With the tagline: “Don’t talk to anyone. Don’t touch anyone”, this B-rated movie “Contagion” (2011), directed by Stephen Soderbergh, is eerily prescient nine years later.
A pandemic–“a novel virus”– is about to create havoc, beginning with the opening scene where Beth Emhoff (Gwyneth Paltrow) is at the Hong Kong airport, waiting to catch a plane back to Chicago. Her husband Mitch (Matt Damon) will soon discover that his wife is patient zero–the original carrier of the deadly virus which begins to get out of control in a matter of days. The CDC’s principal investigators, Dr. Mears (Kate Winslet) and Dr. Cheever (Laurence Fishburne), attempt to identify the virus and develop a vaccine while analyzing the exponential rate of growth. Everyone worldwide is advised to stay calm, maintain social distancing (yes, they use that term) and wear masks to avoid touching their own faces. It is unsettling to hear terms now commonplace such as fomites (the surfaces to which viruses cling) and R0 (“r-naught”)–the number of people a single carrier infects.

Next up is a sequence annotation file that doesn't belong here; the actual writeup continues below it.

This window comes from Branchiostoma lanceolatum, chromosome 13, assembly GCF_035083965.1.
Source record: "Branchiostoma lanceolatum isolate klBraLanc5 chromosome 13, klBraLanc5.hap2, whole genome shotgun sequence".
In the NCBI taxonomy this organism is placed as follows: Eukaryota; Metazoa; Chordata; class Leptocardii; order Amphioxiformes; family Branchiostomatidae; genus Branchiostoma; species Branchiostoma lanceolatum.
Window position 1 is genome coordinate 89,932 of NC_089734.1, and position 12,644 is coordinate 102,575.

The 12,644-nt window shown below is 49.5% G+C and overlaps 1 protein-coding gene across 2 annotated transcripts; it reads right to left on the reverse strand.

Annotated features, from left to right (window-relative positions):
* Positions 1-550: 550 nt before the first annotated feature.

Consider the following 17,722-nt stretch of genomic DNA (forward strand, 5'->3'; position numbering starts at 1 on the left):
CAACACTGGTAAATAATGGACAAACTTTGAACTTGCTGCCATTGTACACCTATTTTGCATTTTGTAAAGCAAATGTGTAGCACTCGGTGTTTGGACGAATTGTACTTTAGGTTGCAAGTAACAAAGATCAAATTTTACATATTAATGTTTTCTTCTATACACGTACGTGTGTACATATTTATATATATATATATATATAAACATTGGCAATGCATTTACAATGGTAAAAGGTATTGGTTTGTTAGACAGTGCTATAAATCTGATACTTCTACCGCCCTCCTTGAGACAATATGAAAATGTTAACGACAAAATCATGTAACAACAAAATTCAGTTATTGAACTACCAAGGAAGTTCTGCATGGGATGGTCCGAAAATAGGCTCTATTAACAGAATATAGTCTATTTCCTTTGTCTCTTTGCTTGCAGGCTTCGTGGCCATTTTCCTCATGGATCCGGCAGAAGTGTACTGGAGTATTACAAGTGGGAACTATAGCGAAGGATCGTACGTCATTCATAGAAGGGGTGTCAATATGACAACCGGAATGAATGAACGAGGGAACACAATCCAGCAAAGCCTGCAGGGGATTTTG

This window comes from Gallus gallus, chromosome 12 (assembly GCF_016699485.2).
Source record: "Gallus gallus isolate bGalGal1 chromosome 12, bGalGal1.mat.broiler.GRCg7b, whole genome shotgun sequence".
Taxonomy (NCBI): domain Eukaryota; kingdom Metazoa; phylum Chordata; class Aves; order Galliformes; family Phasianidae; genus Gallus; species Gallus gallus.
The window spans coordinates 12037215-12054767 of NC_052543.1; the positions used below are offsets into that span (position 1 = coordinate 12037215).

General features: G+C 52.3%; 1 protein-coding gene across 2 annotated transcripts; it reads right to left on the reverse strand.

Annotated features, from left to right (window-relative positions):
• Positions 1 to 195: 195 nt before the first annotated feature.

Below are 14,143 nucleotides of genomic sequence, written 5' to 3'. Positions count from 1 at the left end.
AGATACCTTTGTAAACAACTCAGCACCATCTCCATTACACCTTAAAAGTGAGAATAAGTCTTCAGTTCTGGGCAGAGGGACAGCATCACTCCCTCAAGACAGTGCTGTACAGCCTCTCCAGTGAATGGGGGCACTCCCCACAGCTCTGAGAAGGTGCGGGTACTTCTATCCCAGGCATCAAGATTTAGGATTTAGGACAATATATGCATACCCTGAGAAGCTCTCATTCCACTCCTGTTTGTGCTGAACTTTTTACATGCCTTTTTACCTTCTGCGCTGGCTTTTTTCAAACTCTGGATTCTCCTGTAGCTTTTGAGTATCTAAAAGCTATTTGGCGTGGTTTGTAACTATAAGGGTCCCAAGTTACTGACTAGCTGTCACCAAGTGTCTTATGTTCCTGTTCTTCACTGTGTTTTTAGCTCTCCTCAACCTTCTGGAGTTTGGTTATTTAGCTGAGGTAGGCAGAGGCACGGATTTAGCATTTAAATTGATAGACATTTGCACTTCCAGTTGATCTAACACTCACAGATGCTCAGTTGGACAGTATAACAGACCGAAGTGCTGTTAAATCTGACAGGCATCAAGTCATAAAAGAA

Several days pass before anyone realizes the extent or gravity of this new virus. In Contagion we see hospital workers with insufficient protective equipment,– some without N95 masks,– succumb as first responders. Do you hear the Twilight Zone theme song yet? The Centers for Disease Control, led by Dr. Cheever’s investigative team, is villified and accused of conspiracies. An unethical journalist profits from a homeopathic “cure” which creates mobs at local drugstores. Looting and panic ensue.
As the contagion spreads to millions of people worldwide, societal order begins to break down as people panic in the uncertainty that a vaccine will be developed.
The second time around, viewing Contagion is a chilling déjà vu. No longer a film of science fiction, depicting a dystopia in the distant future, Contagion is a cautionary tale right now… for all of us.